- Genomics, digital medicine, artificial intelligence, and robotics are key areas to address health care challenges of the future. Therefore, educating current and future health care professionals in these areas is critical to enable the implementation of the revolutionary changes expected for clinical practice and health care in the future.
- Addressing the future challenges of medicine requires a shift from the traditional disease-free approach to a health-oriented medicine that holistically addresses all aspects of an individual's health.
- Based on the current definitions of health and personalized precision medicine, as well as its translation to clinical practice, several areas and knowledge need to be considered to achieve an optimal future for medicine that responds to the needs of each individual.
- Once the analysis was carried out, the importance of considering areas of knowledge, such as genomics and other omic sciences, digital medicine, tools for management, interpretation, and support for decision-making based on data (eg, artificial intelligence) as well as general aspects, such as multidisciplinary work, leadership, and ethical and safety conditions, became clear.
Structure of the Competency Framework and Professional Profiles
Following the analysis of the most relevant competency frameworks and training programs, interviews with experts, and workshops held with the working group, the competency framework’s structure was defined. This competency framework will respond to the needs and challenges posed by the complete incorporation of personalized precision medicine ().
The framework is structured into 5 essential domains: determinants of health, biomedical informatics, practical applications, participatory health, and bioethics, with an additional sixth cross-cutting domain that impacts the overall performance of the competencies linked to each of the previous domains ().
Within these domains, it was essential to define the health care professional profiles to which this proposal of competencies is addressed. In this sense, although new profiles and professionals will emerge with scientific advancements, 6 generic professional profiles were identified based on their professional activity within personalized precision medicine ().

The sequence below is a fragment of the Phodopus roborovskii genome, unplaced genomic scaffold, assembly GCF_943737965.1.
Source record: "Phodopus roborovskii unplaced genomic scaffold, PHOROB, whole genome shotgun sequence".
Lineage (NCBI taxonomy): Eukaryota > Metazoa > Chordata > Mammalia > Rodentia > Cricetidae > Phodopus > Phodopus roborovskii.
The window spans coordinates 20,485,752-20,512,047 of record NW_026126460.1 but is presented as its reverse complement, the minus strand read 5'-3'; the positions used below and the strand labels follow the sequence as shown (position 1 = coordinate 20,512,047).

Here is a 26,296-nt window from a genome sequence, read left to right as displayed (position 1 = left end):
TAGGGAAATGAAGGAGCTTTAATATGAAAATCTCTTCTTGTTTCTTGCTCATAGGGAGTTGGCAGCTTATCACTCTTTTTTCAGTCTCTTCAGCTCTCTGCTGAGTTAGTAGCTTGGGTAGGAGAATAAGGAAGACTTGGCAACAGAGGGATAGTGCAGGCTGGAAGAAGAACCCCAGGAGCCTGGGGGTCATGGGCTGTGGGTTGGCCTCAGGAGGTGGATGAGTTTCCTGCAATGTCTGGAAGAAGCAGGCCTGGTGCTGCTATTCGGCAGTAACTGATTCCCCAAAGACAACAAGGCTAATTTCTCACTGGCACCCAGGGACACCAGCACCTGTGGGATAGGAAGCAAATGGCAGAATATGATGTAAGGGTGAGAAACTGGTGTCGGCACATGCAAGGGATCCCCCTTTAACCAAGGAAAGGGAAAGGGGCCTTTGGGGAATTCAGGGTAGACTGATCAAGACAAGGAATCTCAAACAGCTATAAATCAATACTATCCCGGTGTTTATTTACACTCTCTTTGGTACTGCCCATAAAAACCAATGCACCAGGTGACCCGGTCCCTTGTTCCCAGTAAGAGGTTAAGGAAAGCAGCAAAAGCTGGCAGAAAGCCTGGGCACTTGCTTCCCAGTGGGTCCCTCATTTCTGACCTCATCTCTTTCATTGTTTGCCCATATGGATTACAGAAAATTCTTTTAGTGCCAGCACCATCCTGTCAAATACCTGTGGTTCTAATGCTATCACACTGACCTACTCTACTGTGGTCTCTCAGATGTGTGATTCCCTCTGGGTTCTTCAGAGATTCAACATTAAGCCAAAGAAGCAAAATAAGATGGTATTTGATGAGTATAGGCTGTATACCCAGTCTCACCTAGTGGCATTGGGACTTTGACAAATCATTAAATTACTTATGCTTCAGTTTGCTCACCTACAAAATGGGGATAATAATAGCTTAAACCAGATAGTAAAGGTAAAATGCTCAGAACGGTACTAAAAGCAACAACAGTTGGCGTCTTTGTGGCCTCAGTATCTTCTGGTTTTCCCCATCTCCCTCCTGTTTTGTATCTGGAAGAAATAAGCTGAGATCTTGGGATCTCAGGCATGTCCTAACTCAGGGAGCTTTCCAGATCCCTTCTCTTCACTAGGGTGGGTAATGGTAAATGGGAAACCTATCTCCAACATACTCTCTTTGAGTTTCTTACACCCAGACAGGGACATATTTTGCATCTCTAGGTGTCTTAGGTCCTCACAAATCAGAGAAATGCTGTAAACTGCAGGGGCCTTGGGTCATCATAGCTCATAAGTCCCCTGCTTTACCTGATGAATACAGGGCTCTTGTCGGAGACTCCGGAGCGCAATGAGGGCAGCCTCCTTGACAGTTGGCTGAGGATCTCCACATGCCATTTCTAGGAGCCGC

Classifications and descriptions of the 6 domains.
- Determinants of health: It includes competencies that enable health care professionals to take a holistic approach that considers biological, environmental, and other determinants of health within the framework of personalized precision medicine.
- Biomedical informatics: It includes competencies that enable health care professionals to develop their activity by considering technical and practical aspects of the digital transformation of the health care system, digitization, and other related tools for the full incorporation of personalized precision medicine.
- Practical applications: It includes competencies that enable health professionals to develop strategies based on personalized precision medicine, both at individual and community levels, for the prevention, diagnosis, treatment, and follow-up of the disease.
- Participatory health: It includes competencies that enable health care professionals to promote patient participation by considering their needs and preferences and ensuring respectful, empathetic, and individualized communication.
- Bioethics: It includes competencies that enable health care professionals to apply the principles of bioethics in the practice and development of personalized precision medicine.
- Transversal competencies: It includes competencies that have an impact on the general performance of the competencies linked to the other 5 domains, helping health care professionals to perform their professional work optimally in the field of personalized precision medicine and the health system.
Professional profile classification based on professional activity.
- Clinical: health care professionals who carry out their work in the field of health care in contact with patients (primary care and secondary care)